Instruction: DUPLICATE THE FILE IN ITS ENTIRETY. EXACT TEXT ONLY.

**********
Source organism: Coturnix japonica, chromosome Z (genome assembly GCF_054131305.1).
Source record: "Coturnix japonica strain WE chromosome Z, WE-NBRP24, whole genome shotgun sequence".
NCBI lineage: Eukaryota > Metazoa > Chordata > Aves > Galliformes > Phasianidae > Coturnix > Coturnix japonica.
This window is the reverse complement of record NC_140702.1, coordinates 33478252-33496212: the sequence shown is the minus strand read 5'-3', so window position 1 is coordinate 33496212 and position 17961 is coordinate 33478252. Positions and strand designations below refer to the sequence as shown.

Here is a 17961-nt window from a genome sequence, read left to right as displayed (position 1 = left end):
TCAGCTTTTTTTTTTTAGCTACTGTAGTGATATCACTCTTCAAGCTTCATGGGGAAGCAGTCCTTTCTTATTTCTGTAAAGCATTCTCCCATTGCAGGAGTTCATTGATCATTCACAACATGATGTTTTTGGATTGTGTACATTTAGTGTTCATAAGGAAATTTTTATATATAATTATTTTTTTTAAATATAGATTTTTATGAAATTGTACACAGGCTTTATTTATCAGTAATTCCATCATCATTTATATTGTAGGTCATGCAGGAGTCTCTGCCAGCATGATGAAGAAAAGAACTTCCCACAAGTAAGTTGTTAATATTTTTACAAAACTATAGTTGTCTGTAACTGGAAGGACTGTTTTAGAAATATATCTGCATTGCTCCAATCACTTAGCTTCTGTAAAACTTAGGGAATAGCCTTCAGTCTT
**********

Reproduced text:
Source organism: Coturnix japonica, chromosome Z (genome assembly GCF_054131305.1).
Source record: "Coturnix japonica strain WE chromosome Z, WE-NBRP24, whole genome shotgun sequence".
NCBI lineage: Eukaryota > Metazoa > Chordata > Aves > Galliformes > Phasianidae > Coturnix > Coturnix japonica.
This window is the reverse complement of record NC_140702.1, coordinates 33478252-33496212: the sequence shown is the minus strand read 5'-3', so window position 1 is coordinate 33496212 and position 17961 is coordinate 33478252. Positions and strand designations below refer to the sequence as shown.

Here is a 17961-nt window from a genome sequence, read left to right as displayed (position 1 = left end):
TCAGCTTTTTTTTTTTAGCTACTGTAGTGATATCACTCTTCAAGCTTCATGGGGAAGCAGTCCTTTCTTATTTCTGTAAAGCATTCTCCCATTGCAGGAGTTCATTGATCATTCACAACATGATGTTTTTGGATTGTGTACATTTAGTGTTCATAAGGAAATTTTTATATATAATTATTTTTTTTAAATATAGATTTTTATGAAATTGTACACAGGCTTTATTTATCAGTAATTCCATCATCATTTATATTGTAGGTCATGCAGGAGTCTCTGCCAGCATGATGAAGAAAAGAACTTCCCACAAGTAAGTTGTTAATATTTTTACAAAACTATAGTTGTCTGTAACTGGAAGGACTGTTTTAGAAATATATCTGCATTGCTCCAATCACTTAGCTTCTGTAAAACTTAGGGAATAGCCTTCAGTCTT